Want to know how to bake a cake of any kind? Whether you're making a simple pound cake garnished with fresh fruit or spending days on an elaborate multilayered cake with multiple fillings and frostings, there are a few key tips that apply to all cakes. Cake baking is not necessarily difficult, but it does require a little organization and forethought—and these cake-baking tips will help you get your homemade cake right every single time.
1. Read through the recipe
This sounds obvious, but cakes in particular have certain requirements—such as the oven temperature, baking time, and ingredients—that cannot be altered. You don't want to realize too late that the butter you just mixed with sugar was supposed to be softened.
2. Assemble ingredients and ensure their correct temperatures
Get all of your wet and dry ingredients and equipment out on the counter before you begin and make sure that everything is at the proper temperature. This is especially important for butter and eggs: Soft butter makes for a smooth batter and a lofty cake, and room-temperature eggs keep the batter's temperature consistent.
To soften butter, leave it out for several hours; it should offer no resistance when you press on it. Or you can hurry the process using a microwave: Cut the butter into 1/2-inch cubes, arrange them in a single layer on a microwave-safe plate, then microwave on high for 3 seconds at a time, testing in between, until the butter is softened but not melted. Melted butter won’t hold the air you need for fluffy cakes, so keep an eye on it!
3. Preheat the oven before you make the cake batter
Before you begin, position the racks correctly: To avoid burning your cake, set a wire rack in the middle of the oven for cake layers or in the lower third for a tube cake, so that the top of the pan is not too close to the top of the oven.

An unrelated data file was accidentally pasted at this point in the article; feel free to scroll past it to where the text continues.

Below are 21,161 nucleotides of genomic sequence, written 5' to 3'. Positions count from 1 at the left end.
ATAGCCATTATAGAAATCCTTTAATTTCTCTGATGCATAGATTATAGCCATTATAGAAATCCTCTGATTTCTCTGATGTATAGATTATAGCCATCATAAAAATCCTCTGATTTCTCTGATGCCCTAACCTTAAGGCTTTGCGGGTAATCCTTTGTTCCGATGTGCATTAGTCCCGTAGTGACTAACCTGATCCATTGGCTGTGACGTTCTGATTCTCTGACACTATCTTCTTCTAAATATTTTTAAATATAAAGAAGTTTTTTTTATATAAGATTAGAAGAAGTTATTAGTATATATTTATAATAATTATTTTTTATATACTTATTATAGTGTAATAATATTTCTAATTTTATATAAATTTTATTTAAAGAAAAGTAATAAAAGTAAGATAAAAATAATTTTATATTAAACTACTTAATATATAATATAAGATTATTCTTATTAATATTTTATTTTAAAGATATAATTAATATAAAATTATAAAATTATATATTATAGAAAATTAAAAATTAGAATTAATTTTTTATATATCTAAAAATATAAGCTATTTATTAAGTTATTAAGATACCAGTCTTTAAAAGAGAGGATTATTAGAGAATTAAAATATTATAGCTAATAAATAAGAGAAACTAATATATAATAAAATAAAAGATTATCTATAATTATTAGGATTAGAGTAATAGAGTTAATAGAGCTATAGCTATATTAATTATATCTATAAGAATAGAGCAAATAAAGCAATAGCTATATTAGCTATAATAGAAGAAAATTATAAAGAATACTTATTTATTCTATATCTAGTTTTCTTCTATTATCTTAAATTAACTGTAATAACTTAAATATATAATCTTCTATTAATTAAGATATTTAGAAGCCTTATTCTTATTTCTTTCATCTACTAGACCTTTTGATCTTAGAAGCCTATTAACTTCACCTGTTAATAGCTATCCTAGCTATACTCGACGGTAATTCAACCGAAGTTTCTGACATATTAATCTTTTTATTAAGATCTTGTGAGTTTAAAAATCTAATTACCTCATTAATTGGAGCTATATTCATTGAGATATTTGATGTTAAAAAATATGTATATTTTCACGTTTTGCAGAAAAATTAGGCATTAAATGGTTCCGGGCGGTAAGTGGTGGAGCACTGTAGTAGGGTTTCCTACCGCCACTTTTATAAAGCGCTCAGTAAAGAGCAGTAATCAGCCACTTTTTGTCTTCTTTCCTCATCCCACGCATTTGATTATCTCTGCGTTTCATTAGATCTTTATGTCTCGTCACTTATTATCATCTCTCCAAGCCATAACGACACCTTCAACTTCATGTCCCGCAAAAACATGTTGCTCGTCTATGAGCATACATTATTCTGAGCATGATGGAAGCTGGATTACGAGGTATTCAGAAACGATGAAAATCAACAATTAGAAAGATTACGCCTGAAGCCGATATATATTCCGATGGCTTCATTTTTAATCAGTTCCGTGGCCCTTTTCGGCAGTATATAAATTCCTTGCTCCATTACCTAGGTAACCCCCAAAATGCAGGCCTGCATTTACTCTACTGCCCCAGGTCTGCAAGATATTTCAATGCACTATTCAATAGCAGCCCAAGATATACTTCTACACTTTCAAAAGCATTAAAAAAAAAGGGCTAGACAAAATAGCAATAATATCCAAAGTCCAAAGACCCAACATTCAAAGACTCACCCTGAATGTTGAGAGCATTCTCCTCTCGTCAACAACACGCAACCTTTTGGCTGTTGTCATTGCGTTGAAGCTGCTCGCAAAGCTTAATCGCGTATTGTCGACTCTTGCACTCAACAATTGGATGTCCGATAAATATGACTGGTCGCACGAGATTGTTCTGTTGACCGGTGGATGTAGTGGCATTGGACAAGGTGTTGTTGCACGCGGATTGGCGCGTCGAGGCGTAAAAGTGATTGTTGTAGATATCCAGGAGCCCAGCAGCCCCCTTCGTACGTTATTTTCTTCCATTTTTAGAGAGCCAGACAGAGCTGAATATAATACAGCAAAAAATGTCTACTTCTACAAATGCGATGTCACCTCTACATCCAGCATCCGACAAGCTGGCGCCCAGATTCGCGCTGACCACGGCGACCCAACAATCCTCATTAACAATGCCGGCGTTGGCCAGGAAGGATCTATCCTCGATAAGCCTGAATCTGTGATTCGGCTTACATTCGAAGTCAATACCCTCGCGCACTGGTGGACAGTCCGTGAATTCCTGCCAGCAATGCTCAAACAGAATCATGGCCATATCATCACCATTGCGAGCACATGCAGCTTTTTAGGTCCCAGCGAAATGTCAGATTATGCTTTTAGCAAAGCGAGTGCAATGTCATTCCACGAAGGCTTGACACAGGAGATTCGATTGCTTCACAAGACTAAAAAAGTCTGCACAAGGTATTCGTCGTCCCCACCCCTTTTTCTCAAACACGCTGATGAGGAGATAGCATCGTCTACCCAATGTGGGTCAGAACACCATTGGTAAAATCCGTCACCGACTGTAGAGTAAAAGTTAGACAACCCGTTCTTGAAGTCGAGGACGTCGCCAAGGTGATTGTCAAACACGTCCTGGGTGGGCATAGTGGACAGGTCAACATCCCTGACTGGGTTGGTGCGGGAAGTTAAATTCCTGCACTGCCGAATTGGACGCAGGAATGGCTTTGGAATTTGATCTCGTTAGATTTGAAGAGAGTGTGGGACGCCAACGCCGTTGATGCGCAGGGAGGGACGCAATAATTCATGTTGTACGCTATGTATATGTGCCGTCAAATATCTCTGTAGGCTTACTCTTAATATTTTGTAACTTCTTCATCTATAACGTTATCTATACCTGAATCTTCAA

Before preparing the cake batter, preheat your oven to the correct temperature. This might take awhile, and it’s best to use an oven thermometer to confirm; many ovens won’t report their temp accurately. You want to wait on mixing the batter because it will not react properly to heat if it sits at room temperature for 10 minutes waiting for the oven to get hot. Nor will your cake rise properly if the oven continues to warm up after the pan has been placed in it.
4. Prepare the pan
To ensure that your finished cake has the right shape, it's important to make sure that it will come out of the pan in one piece. The most common way to do this is to coat the pan with butter, but the specifics may vary depending on the type of cake.
For cake layers in general, you coat the inside of the pan with very soft but not melted butter using a brush. Follow that with a disk of parchment paper cut to the size of the inside of the pan. (Precut parchment paper sheets are a luxury we love to have on hand—get some to match the size of your cake pans.)
For a butter cake baked in a Bundt pan, coat with soft butter, and then coat the buttered surface with fine, dry bread crumbs (or finely ground nut flour), tapping the inverted pan to dislodge any excess. Follow with a quick coat of vegetable cooking spray for a guarantee that the cake won't stick.
Line a rectangular or square pan with foil by molding the foil first on the back of the pan, then pressing it into the pan. Butter the foil. This makes it easy to lift a cake that you don't want to invert, such as a crumb cake, right out of the prepared pan.